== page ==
To overcome these shortcomings, microtribology and AFM, which are more sensitive and quantitative techniques, have been recently developed and applied to soft lenses (Dunn, Urueña et al, 2013; Roba et al, 2011; Radke, 2015; Rennie et al, 2005; and others). In these methods, the lateral force required to rotate or drag a counter-surface against a sample is measured at a fixed and known normal force and velocity. Because both normal and lateral forces are obtained, microtribology and AFM allow for investigation of all lubrication regimens (i.e., boundary, elasto-hydrodynamic, and hydrodynamic) experienced during a blink (Dunn, Tichy et al, 2013; Rennie et al, 2005; Subbaraman and Jones, 2013). An important distinction between microtribology and AFM is that microtribology provides a friction coefficient averaged over a relatively large counter surface (e.g., several millimeters) compared to that measured by AFM (e.g., nanometers to microns).

Regardless of the technique employed, friction measurements must be interpreted with caution because reported CoFs depend strongly on many parameters, including counter-surface material and shape, solution viscosity, normal force, and velocity (Dunn, Tichy et al, 2013; Peng et al, 2014; Tucker et al, 2012; Dunn, Urueña et al, 2013, and others).

To date, few clinical studies provide solid evidence supporting the relationship between lens-sliding friction and improved lens comfort. Recently, Coles and Brennan examined this relationship (Coles and Brennan, 2012; Brennan, 2009). After 30 days of wearing different soft lenses, patients rated “comfort” subjectively using a comfort questionnaire. All soft lenses were worn for 30 days, whereas friction was measured independently on clean lenses. Nevertheless, lower-friction materials were associated with better comfort (Coles and Brennan, 2012).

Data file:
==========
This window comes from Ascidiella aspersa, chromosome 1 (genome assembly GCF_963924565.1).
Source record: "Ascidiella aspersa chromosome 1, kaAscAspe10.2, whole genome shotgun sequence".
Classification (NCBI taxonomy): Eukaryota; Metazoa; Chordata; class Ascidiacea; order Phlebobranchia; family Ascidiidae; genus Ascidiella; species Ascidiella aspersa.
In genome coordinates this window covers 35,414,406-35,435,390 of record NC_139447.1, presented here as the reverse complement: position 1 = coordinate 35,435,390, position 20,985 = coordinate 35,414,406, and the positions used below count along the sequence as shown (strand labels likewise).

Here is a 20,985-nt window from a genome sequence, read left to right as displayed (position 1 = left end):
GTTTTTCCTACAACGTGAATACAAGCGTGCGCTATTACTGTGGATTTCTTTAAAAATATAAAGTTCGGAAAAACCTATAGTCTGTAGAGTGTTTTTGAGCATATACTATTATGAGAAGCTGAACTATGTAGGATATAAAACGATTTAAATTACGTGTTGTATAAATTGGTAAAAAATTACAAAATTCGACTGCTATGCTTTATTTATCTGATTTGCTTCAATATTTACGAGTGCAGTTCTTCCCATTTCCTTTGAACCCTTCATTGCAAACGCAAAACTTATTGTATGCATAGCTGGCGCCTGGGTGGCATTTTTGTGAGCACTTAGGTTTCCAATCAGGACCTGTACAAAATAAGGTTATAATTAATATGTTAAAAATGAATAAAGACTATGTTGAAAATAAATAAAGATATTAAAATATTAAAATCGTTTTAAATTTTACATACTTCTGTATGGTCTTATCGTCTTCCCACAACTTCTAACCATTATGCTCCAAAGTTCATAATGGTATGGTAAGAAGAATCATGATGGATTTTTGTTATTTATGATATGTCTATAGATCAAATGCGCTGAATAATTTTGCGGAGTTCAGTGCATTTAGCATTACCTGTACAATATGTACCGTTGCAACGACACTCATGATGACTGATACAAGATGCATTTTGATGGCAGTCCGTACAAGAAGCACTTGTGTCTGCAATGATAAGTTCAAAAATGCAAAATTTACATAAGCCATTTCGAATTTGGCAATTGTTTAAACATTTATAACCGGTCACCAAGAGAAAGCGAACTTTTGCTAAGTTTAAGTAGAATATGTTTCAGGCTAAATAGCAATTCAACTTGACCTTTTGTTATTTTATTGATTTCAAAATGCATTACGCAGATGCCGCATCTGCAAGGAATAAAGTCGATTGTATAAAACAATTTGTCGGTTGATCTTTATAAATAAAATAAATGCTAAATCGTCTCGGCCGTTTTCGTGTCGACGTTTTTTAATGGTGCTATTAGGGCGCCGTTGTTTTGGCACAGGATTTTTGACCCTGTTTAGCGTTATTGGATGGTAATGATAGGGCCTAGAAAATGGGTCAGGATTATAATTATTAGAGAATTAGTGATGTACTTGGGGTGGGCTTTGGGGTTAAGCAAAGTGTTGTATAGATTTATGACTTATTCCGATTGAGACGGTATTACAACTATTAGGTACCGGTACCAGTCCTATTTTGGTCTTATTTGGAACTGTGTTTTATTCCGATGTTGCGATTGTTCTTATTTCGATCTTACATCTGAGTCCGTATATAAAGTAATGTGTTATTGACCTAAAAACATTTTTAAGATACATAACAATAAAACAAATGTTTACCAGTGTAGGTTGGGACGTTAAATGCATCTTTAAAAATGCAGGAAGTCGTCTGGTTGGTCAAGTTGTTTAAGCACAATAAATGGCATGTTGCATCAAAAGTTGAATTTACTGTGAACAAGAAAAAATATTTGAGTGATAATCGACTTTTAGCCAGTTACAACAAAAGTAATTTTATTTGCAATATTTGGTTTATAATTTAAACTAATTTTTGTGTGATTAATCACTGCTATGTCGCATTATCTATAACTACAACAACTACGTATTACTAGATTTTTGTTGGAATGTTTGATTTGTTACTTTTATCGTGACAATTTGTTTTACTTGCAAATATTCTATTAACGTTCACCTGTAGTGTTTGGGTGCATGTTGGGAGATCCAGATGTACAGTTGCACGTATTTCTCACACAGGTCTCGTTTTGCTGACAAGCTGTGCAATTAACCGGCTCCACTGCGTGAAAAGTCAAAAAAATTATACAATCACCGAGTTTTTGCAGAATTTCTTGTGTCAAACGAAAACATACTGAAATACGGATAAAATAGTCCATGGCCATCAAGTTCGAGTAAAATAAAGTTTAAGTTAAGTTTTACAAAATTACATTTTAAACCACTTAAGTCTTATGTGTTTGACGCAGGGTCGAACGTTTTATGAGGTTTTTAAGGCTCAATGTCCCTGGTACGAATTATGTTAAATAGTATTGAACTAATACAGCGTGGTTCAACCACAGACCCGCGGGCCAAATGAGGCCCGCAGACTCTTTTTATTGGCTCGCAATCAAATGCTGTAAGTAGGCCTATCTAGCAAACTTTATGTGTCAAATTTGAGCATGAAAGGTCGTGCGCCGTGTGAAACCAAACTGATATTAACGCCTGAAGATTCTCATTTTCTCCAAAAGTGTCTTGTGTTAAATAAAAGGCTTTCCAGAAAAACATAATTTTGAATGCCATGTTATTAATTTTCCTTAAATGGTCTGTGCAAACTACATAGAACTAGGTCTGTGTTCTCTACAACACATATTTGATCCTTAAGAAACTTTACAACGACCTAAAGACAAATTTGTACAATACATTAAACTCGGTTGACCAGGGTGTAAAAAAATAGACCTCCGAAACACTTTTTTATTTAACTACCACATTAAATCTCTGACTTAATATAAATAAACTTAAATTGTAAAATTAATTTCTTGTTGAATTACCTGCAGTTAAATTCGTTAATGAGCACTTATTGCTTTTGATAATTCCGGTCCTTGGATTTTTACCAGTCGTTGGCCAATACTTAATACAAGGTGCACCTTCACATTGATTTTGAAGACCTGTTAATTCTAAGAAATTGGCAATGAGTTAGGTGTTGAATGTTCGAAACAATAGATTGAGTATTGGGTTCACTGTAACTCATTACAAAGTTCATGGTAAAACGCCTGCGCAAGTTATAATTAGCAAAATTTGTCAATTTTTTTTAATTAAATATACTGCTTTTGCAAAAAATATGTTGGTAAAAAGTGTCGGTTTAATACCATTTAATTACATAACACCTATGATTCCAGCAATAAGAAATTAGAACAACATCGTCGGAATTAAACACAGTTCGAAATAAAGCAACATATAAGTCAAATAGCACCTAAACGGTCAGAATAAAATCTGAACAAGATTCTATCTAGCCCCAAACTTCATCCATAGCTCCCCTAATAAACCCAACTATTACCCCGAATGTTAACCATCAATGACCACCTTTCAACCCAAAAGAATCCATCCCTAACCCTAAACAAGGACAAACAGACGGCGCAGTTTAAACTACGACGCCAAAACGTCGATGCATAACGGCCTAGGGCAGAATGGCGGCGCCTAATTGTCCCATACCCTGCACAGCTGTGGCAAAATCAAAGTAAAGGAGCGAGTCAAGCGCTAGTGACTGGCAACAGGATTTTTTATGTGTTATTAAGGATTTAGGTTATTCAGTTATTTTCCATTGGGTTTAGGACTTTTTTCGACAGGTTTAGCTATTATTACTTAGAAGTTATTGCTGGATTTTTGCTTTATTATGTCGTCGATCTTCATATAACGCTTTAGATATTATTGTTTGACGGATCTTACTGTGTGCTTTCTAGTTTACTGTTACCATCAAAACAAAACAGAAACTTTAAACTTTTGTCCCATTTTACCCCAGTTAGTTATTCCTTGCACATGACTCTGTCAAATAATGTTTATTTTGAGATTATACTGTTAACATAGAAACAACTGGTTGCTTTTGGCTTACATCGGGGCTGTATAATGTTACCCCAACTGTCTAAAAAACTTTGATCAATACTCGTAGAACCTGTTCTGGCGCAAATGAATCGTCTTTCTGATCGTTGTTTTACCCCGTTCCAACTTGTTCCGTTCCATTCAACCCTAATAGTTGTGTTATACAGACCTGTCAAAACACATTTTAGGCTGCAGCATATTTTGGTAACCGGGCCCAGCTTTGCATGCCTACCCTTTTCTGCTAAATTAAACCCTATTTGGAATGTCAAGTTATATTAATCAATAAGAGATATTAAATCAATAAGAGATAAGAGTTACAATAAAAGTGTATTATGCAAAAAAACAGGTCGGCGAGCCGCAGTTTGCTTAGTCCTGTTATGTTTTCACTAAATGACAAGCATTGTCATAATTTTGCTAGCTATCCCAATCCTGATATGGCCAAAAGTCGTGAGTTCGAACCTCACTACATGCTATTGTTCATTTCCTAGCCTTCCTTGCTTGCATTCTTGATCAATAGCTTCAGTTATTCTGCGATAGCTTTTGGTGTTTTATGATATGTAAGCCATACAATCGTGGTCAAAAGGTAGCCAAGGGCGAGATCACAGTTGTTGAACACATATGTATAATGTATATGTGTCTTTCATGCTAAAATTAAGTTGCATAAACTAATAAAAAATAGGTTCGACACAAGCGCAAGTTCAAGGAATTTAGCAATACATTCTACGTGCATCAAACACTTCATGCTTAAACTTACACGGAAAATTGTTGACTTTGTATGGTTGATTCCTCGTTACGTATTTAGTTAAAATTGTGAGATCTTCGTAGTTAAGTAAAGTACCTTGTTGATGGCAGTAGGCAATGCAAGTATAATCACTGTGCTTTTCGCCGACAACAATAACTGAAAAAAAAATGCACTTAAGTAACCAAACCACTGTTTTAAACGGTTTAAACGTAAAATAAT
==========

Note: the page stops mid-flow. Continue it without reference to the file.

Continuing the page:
Exactly how CoF varies for values less than 0.01 is unknown because no commercial lenses exist in that region. Consequently, it is unclear what value of CoF is required to achieve a comfort rating of 100 and whether such a change would be clinically significant. Although the work of Coles and Brennan (2012) and Brennan (2009) suggests a relationship between CoF and lens comfort, further systematic investigation is needed to elucidate conclusively the role of lens lubricity on wearing comfort.